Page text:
Marine debris injures and kills marine life, interferes with navigation safety, and poses a threat to human health. Our oceans and waterways are polluted with a wide variety of marine debris ranging from soda cans and plastic bags to derelict fishing gear and abandoned vessels.
Today, there is no place on Earth immune to this problem. A majority of the trash and debris that covers our beaches comes from storm drains and sewers, as well as from shoreline and recreational activities such as picnicking and beach going. Abandoned or discarded fishing gear is also a major problem because this trash can entangle, injure, maim, and drown marine wildlife and damage property.
Marine debris can kill and injure marine wildlife through ingestion and entanglement, disperse invasive species, endanger human health, cause damage to shipping vessels, and hurt businesses and tourism by polluting our beaches and coastline. Plastic debris is especially threatening because of its ability to absorb and concentrate toxic pollutants.
Sources of Marine Plastic:
- The main sources of marine plastic are land-based, from urban and storm runoff, sewer overflows, beach visitors, inadequate waste disposal and management, industrial activities, construction and illegal dumping.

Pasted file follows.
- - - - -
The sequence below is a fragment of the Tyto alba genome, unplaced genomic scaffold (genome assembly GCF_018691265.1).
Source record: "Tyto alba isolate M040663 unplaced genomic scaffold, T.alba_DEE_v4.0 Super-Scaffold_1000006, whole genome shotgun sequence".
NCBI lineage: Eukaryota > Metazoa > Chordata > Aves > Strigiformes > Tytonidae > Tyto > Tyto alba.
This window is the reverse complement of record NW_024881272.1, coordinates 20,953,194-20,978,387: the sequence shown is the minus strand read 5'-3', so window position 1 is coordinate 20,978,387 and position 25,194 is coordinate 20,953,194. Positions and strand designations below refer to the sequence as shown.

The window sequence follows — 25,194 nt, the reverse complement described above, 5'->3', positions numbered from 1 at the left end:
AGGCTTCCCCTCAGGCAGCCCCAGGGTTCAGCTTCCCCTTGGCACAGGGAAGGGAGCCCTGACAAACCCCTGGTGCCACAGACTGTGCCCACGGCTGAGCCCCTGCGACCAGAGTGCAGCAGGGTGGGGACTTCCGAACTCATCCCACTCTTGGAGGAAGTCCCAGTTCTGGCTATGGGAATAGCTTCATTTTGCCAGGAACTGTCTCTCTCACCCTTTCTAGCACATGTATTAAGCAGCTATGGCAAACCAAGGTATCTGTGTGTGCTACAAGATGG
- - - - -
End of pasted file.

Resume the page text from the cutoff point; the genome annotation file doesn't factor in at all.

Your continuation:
- Ocean-based plastic originates mainly from the fishing industry, nautical activities and aquaculture.
- Over 300 million tons of plastic are produced every year, half of which is used to design single-use items such as shopping bags, cups and straws.
Toxic for Sea Surface Feeders
- Plastic has increasingly become a ubiquitous substance in the ocean. Due to its size and color, animals confuse the plastic for food, causing malnutrition.
- It poses entanglement risks and threatens their overall behavior, health, and existence.
- Worldwatch Institute reports that at least 267 species of marine wildlife are known to have suffered from entanglement or ingestion of marine debris, most of which is composed of plastic.
Plastic pollution negatively impacts almost every living organism in the world’s oceans. Because we are the source of plastic pollution, human beings must take action to improve the quality of life for marine animals. We should minimize the use of plastics in our daily lives and recycle the waste as much as possible. When visiting the shore, we need to make sure that plastics are properly disposed of. Even those living in landlocked areas need to be aware that balloons and plastic bags can blow for miles creating risk for all aquatic creatures and should be safely disposed.